Even on the days I couldn’t be bothered or thought I didn’t have time, I knew I just needed to start. I would tell myself I would just write 200 words or write for 15 minutes. These were strategies I had learned doing Alison Tait’s Make Time to Write course and they really work. It’s the strategy I’m using as I write this post, which I’ve been meaning to write for almost 3 weeks.

Once I started writing, the ideas started flowing and I would find myself getting completely caught up in the story. While it was annoying to be interrupted to go to work, or take the boys to sport, it meant that the next time I sat down to write, I wasn’t stuck for ideas.

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3. Get the story down

This advice was from my friend Emma Grey. Seeing Emma’s success with her young adult novel Unrequited, which she wrote during Nanowrimo a couple of years ago has been a huge inspiration. One day when I was feeling stuck writing dialogue and descriptions about the characters and landscape, Emma told me to just get the story down because once I had that, I could go back and fill in the gaps. It was great advice and I would find myself getting completely carried away with the story, coming up with ideas and angles I hadn’t expected. Writing a novel that covers a period from the 1840s until now, I will have to fill in some historical gaps, but I knew I couldn’t get caught up in researching or I wouldn’t get 50,000 words written. And if I had started editing my work, I would no doubt have started doubting my ideas and writing ability.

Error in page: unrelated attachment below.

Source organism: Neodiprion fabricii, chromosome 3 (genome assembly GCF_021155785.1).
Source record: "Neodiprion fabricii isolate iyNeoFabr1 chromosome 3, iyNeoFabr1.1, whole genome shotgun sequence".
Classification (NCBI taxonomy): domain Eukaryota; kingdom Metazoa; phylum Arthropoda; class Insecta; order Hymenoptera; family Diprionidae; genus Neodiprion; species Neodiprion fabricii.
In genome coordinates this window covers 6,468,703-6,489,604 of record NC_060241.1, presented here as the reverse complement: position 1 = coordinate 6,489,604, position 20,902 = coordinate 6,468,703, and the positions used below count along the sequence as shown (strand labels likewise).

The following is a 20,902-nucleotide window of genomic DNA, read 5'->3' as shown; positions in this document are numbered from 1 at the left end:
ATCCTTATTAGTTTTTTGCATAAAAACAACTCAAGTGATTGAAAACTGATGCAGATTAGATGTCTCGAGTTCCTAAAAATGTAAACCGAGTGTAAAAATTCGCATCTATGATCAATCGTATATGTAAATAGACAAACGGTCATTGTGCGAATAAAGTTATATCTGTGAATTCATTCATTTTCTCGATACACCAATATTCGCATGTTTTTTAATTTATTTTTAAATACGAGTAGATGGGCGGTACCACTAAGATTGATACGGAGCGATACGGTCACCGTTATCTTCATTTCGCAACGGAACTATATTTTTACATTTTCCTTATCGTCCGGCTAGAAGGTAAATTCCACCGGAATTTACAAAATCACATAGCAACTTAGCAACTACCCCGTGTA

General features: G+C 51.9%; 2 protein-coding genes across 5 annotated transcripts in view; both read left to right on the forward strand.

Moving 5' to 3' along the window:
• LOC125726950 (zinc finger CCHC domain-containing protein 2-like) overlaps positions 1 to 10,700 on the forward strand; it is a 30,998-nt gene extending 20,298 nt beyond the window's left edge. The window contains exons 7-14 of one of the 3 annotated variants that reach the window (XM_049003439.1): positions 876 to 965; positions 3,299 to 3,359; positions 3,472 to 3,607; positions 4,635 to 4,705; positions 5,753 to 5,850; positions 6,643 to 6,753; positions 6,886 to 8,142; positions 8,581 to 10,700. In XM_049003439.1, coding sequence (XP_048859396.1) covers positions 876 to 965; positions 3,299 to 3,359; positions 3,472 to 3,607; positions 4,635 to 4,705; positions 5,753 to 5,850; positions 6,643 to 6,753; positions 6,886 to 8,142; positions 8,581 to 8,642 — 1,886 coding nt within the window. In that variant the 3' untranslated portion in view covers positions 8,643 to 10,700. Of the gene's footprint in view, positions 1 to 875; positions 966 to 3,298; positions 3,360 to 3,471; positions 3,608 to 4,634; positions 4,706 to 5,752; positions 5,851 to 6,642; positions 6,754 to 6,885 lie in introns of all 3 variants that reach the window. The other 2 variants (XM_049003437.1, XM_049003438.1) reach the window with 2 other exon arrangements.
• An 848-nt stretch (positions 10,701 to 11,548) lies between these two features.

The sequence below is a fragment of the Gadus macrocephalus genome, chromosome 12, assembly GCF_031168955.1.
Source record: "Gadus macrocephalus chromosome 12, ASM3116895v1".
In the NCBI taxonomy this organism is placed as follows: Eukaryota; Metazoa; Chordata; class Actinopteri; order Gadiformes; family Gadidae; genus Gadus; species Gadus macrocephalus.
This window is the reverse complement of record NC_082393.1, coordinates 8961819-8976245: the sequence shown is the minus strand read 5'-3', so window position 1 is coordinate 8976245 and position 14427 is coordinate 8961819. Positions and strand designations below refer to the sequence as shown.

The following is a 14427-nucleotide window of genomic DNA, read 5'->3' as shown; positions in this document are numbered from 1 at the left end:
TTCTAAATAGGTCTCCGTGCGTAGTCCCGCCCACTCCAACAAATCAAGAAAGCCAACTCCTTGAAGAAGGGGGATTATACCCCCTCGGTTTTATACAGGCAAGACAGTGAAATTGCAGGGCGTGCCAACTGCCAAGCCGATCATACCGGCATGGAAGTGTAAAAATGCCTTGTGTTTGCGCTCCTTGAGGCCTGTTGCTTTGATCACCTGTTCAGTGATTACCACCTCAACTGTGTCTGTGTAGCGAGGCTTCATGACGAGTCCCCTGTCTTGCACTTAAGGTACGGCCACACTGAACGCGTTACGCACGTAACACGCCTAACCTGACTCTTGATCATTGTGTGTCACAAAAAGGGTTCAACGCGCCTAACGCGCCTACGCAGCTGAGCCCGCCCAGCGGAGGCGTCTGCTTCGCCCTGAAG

4. Scrivener is amazing